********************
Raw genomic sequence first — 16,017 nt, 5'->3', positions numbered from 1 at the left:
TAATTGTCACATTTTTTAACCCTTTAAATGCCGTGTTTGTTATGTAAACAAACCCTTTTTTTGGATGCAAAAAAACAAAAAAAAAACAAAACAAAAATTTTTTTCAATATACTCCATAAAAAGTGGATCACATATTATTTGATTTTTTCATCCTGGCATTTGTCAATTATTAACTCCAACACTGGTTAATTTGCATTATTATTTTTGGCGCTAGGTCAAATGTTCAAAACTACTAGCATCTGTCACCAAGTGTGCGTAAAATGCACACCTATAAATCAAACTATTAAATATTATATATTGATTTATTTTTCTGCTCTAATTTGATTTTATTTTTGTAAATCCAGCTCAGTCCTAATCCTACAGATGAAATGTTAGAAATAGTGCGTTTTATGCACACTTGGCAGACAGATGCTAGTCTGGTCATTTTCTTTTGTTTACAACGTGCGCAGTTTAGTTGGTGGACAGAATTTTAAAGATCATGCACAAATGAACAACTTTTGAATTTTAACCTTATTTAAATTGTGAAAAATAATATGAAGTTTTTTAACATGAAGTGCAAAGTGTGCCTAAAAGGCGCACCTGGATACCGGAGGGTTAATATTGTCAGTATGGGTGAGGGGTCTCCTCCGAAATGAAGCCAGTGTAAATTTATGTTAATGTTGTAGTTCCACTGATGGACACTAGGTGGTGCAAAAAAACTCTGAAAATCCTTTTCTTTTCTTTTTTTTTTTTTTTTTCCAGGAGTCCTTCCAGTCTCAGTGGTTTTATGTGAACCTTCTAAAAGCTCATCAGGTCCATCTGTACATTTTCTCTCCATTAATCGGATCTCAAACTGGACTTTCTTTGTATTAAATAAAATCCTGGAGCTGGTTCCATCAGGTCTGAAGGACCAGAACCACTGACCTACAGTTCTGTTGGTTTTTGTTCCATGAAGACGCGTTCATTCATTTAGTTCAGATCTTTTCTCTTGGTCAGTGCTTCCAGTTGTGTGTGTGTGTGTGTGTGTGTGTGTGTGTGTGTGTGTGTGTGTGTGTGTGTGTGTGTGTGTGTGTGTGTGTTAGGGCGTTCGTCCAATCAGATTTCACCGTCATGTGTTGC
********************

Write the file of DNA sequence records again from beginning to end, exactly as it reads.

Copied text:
Raw genomic sequence first — 16,017 nt, 5'->3', positions numbered from 1 at the left:
TAATTGTCACATTTTTTAACCCTTTAAATGCCGTGTTTGTTATGTAAACAAACCCTTTTTTTGGATGCAAAAAAACAAAAAAAAAACAAAACAAAAATTTTTTTCAATATACTCCATAAAAAGTGGATCACATATTATTTGATTTTTTCATCCTGGCATTTGTCAATTATTAACTCCAACACTGGTTAATTTGCATTATTATTTTTGGCGCTAGGTCAAATGTTCAAAACTACTAGCATCTGTCACCAAGTGTGCGTAAAATGCACACCTATAAATCAAACTATTAAATATTATATATTGATTTATTTTTCTGCTCTAATTTGATTTTATTTTTGTAAATCCAGCTCAGTCCTAATCCTACAGATGAAATGTTAGAAATAGTGCGTTTTATGCACACTTGGCAGACAGATGCTAGTCTGGTCATTTTCTTTTGTTTACAACGTGCGCAGTTTAGTTGGTGGACAGAATTTTAAAGATCATGCACAAATGAACAACTTTTGAATTTTAACCTTATTTAAATTGTGAAAAATAATATGAAGTTTTTTAACATGAAGTGCAAAGTGTGCCTAAAAGGCGCACCTGGATACCGGAGGGTTAATATTGTCAGTATGGGTGAGGGGTCTCCTCCGAAATGAAGCCAGTGTAAATTTATGTTAATGTTGTAGTTCCACTGATGGACACTAGGTGGTGCAAAAAAACTCTGAAAATCCTTTTCTTTTCTTTTTTTTTTTTTTTTTCCAGGAGTCCTTCCAGTCTCAGTGGTTTTATGTGAACCTTCTAAAAGCTCATCAGGTCCATCTGTACATTTTCTCTCCATTAATCGGATCTCAAACTGGACTTTCTTTGTATTAAATAAAATCCTGGAGCTGGTTCCATCAGGTCTGAAGGACCAGAACCACTGACCTACAGTTCTGTTGGTTTTTGTTCCATGAAGACGCGTTCATTCATTTAGTTCAGATCTTTTCTCTTGGTCAGTGCTTCCAGTTGTGTGTGTGTGTGTGTGTGTGTGTGTGTGTGTGTGTGTGTGTGTGTGTGTGTGTGTGTGTGTGTGTGTGTGTTAGGGCGTTCGTCCAATCAGATTTCACCGTCATGTGTTGC